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Lessons From Areawide, Multiagency Habitat Conservation Plans in California

March 2016

Citation: ELR 10222

Author: Alejandro E. Camacho, Elizabeth M. Taylor, and Melissa L. Kelly

Through the Endangered Species Act’s Habitat Conservation Plan (HCP) program and California’s Natural Community Conservation Planning program, endangered species conservation in the United States has evolved considerably. In particular, areawide, multiagency HCPs, many of which developed in California, introduced the possibility of a more comprehensive, adaptive, and collaborative approach to conservation. Synthesizing research, interviews, and dialogue sessions, this Article aims to instruct future areawide, multiagency HCP efforts about the potential trade offs of particular design alternatives, particularly in light of emerging challenges such as climate change. It concludes that regulators and applicants must clearly engage stakeholders about the underlying trade offs among plan scale, depth, duration, cost, certainty, and efficacy to better promote effective, multijurisdictional, large-scale, and adaptive conservation planning.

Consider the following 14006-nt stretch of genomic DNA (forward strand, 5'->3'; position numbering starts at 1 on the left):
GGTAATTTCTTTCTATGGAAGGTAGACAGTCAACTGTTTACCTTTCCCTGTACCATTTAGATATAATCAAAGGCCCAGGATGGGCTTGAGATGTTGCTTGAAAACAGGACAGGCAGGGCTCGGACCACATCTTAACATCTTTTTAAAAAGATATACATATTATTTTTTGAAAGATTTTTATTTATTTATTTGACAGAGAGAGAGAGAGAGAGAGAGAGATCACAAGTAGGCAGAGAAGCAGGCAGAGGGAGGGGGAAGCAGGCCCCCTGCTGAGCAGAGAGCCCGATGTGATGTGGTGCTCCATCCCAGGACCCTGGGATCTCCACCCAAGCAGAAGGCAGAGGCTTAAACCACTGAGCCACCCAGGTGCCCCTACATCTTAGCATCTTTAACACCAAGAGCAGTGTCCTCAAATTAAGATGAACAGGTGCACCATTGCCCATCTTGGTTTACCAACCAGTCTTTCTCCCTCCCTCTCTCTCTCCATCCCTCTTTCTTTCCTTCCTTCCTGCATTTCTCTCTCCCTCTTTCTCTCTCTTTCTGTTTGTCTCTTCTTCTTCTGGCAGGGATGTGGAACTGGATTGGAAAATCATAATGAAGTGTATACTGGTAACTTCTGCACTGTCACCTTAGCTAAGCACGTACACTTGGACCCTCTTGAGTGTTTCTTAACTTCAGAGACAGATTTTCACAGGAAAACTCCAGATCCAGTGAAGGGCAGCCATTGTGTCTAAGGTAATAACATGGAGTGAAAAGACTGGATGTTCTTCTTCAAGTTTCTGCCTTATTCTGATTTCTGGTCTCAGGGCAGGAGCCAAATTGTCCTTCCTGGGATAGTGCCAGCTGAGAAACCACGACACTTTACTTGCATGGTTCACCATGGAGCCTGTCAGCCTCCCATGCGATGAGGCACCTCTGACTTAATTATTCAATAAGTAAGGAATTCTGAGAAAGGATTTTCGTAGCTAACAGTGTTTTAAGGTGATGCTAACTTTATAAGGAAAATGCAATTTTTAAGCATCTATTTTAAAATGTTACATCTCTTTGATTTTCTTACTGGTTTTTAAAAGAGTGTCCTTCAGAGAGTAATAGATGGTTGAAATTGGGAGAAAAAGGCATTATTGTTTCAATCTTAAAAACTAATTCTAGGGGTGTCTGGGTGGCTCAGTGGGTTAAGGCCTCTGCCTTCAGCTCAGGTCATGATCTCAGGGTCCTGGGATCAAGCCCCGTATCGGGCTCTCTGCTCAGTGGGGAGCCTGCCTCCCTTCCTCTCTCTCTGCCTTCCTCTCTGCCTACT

Alejandro E. Camacho is Professor of Law and Director of the Center for Land, Environment, and Natural Resources (CLEANR) at the University of California, Irvine School of Law. Elizabeth M. Taylor is a Staff Attorney at CLEANR. Melissa L. Kelly is a Fellow at Los Angeles Waterkeeper.

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